Llosa’s critique offers a challenge and a warning: “The raison d’être of culture was to give an answer to these questions. Today it is exonerated from such a responsibility, since we have turned it into something much more superficial and voluble: a form of entertainment or an esoteric and obscurantist game for self-regarding academics and intellectuals who turn their backs on society.” In other words, culture should not merely be passive entertainment, but an active (and often edifying) journey toward a better understanding of what it means to be human.

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37 responses to “‘Stars Wars’ and the End of Culture

  1. The wellsprings of culture are religious. Always were, always will be. What we have now is mass entertainment, not culture. It is a new thing in the world: man without culture. But Romano Guardini and Josef Pieper were already suggesting as much, shortly after the last world catastrophe. I liked the first round of Star Wars movies, but I was never going to confuse them with Homer — or even with, say, The Man Who Shot Liberty Valance, or a good folk song like “Juanita.”

  2. Llosa articulates so well what I have felt for many years now, being a musician, composer, and writer having tried to straddle the divide between serious culture and pop culture. Oswald Spengler predicted all this back at the beginning of the 20th century in his magnum opus, “The Decline of the West.” But who reads stuff like this anymore? And who cares to ponder the inner emptiness of Man? It is easier to surround ourselves with every manner of superficial titillation to dull, avoid, hide, and even bury completely the inner ache for something more meaningful.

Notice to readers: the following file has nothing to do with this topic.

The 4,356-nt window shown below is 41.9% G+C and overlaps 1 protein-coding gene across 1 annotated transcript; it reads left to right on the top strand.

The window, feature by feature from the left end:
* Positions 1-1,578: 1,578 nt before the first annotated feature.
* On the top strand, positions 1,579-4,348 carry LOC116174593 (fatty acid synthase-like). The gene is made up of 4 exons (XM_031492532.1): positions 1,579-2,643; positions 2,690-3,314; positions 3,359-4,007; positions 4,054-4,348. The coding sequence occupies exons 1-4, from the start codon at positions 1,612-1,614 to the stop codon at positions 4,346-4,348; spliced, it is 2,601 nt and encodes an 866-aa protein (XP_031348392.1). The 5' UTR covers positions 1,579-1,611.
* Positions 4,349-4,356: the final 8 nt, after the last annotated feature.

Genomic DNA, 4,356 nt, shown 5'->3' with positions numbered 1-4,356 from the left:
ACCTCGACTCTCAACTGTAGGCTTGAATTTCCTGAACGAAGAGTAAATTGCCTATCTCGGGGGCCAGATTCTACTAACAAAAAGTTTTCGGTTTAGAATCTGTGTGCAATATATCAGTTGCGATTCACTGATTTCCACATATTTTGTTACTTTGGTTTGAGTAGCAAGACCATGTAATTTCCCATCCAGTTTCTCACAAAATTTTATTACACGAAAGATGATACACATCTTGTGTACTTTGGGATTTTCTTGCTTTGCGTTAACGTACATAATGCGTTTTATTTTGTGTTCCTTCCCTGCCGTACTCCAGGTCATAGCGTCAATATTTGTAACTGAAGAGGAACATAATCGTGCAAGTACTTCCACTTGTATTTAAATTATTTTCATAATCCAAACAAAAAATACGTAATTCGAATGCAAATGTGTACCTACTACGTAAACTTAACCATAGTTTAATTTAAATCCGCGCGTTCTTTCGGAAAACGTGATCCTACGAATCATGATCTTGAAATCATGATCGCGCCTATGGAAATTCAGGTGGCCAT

In a culture that celebrates personality, we have lost touch with our innermost essence… our soul or spirit.

    1. Who reads stuff like this anymore? I think that’s part of the question this article asks. We DON’T go any deeper anymore than scratching a Wiki definition, if even that. Some of us grew up being treated to what was then referred to as “the classics.” Funny, now there are people today to tell us this is politically incorrect and insensitve to other “cultures” Well what have those other “cultures” given us? College is where one explores outside one’s comfort level and parochial perspectives. But even an expectation, today, of opposing viewpoints is subject to censorship and ideological fascism.